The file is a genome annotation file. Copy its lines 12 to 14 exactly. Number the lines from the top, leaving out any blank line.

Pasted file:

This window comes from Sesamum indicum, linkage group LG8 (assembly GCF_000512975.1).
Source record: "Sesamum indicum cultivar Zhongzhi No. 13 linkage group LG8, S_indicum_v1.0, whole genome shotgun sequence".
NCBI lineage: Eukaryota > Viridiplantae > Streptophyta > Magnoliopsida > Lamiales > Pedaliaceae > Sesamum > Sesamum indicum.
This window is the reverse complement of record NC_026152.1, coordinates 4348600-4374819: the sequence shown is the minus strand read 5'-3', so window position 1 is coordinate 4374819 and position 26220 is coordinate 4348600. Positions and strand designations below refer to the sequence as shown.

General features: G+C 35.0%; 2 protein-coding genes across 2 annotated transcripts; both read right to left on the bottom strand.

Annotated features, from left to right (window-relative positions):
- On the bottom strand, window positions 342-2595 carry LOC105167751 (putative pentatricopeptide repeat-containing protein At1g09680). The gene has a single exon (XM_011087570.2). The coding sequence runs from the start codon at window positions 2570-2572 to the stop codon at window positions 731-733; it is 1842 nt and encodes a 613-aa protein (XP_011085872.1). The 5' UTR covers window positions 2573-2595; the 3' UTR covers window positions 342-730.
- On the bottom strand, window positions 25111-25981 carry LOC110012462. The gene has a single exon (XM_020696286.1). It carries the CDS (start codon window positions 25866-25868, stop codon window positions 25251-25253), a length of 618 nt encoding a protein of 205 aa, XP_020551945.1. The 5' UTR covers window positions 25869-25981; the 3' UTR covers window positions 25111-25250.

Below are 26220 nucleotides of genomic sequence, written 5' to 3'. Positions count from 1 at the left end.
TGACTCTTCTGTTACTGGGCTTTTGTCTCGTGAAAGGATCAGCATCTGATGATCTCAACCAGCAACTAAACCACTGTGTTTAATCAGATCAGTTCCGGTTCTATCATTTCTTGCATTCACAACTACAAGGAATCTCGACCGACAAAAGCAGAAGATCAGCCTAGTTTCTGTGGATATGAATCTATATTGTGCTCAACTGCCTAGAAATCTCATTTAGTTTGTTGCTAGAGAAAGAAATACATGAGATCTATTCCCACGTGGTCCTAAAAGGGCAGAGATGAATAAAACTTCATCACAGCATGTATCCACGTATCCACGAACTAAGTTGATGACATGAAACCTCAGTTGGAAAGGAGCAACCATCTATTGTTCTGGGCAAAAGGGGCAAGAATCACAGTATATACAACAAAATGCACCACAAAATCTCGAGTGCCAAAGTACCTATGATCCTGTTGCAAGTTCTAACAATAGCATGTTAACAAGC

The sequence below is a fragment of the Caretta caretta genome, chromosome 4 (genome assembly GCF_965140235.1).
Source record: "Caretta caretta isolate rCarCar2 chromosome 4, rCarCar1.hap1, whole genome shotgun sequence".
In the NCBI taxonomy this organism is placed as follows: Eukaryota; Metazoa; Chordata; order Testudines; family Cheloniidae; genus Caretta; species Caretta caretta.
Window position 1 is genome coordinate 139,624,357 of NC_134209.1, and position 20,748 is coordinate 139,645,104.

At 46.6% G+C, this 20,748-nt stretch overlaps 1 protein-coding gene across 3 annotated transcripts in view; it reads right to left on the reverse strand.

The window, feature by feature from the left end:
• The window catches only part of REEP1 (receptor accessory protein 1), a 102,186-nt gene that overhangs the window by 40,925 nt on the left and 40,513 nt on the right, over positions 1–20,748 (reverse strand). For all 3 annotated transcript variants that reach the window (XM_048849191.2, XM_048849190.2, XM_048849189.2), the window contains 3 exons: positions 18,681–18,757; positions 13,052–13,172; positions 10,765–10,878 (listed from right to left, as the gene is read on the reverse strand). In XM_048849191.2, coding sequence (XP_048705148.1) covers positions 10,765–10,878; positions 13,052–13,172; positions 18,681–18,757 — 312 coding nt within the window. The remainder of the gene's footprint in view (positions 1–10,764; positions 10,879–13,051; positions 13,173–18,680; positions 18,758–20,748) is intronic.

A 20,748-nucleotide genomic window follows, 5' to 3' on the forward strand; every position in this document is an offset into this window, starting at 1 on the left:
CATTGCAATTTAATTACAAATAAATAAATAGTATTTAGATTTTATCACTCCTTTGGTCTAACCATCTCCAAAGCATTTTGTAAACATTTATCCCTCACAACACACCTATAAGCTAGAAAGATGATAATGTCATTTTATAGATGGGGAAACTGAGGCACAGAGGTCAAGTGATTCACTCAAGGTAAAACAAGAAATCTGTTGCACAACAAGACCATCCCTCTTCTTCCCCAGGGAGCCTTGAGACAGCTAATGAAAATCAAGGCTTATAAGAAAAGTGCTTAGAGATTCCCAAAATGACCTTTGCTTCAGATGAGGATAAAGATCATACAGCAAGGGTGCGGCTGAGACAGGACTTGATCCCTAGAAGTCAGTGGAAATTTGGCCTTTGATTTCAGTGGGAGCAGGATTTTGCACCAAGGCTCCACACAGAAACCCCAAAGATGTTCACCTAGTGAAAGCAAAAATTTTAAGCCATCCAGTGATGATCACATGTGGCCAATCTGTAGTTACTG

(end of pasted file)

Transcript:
Source record: "Caretta caretta isolate rCarCar2 chromosome 4, rCarCar1.hap1, whole genome shotgun sequence".
In the NCBI taxonomy this organism is placed as follows: Eukaryota; Metazoa; Chordata; order Testudines; family Cheloniidae; genus Caretta; species Caretta caretta.
Window position 1 is genome coordinate 139,624,357 of NC_134209.1, and position 20,748 is coordinate 139,645,104.